In a victory for children, workers and future generations, European governments will not renew authorization of the dangerous pesticide
Today, representatives from the European Member States Committee on Plants, Animals, Food and Feed voted to ban the neurotoxic pesticides chlorpyrifos and chlorpyrifos-methyl from the European Union (EU) market, a historic move that has been applauded by health and environmental groups across Europe and around the world.
Exposure to chlorpyrifos, even in small doses, is dangerous and has been linked to neurodevelopmental disorders in children such as increased risk of autism, working memory loss, ADHD and decreased IQ. Children are especially at risk because their brains are still developing. According to PAN Europe and partners, chlorpyrifos is among the most commonly used pesticides in Europe and its residues are often present in fruits, vegetables, cereals and dairy products, as well as drinking water.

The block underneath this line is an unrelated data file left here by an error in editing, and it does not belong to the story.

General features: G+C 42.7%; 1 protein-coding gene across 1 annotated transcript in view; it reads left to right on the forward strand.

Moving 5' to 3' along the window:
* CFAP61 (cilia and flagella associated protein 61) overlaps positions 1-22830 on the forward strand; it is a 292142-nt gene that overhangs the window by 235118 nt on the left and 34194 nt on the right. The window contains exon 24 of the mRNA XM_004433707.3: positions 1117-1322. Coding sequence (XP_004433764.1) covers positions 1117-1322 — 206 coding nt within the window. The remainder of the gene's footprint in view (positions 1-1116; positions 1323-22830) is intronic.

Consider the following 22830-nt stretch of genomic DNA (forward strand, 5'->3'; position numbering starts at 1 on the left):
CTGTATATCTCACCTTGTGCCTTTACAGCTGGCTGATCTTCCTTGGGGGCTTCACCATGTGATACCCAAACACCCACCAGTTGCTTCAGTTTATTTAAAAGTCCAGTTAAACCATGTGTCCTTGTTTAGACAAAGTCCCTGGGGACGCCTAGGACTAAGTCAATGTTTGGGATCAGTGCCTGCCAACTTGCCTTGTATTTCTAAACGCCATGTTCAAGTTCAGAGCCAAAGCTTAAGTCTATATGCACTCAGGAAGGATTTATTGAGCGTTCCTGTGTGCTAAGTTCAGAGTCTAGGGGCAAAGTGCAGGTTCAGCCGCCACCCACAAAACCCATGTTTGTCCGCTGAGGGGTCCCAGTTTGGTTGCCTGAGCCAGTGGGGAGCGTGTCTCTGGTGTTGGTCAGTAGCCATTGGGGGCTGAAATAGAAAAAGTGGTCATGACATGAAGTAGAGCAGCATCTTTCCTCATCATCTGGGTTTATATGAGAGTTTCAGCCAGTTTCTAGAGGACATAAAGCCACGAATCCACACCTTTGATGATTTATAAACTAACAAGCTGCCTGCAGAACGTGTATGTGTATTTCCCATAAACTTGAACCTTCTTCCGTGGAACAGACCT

In response to legal action by PAN North America and partners, chlorpyrifos was slated for withdrawal from the U.S. in 2017, but the planned ban was reversed when the current administration took office. Chlorpyrifos has since been banned in Hawai’i and California, and a New York ban awaits the Governor’s signature.
PAN North America Executive Director Kristin Schafer issued the following statement in response to the EU decision:
We applaud EU leaders for following the science and taking a stand for public and environmental health, despite heavy pressure from the pesticide industry. We understand that Corteva, the corporation resulting from the merger of Dupont and Dow, was quite aggressive in their lobbying to protect this market for their product.
Unfortunately the U.S. government is not as strong in the face of such pressure. The politically appointed leaders of our Environmental Protection Agency (EPA) flouted the recommendations of their own scientists, and reversed the planned ban of Dow’s chlorpyrifos just weeks after meeting with representatives of the corporation in early 2017.
This kow-towing to industry pressure left another generation of U.S. children needlessly exposed to a brain-harming pesticide. We’ll continue to support action at the state level here in this country, and heartily congratulate EU countries for doing the right thing.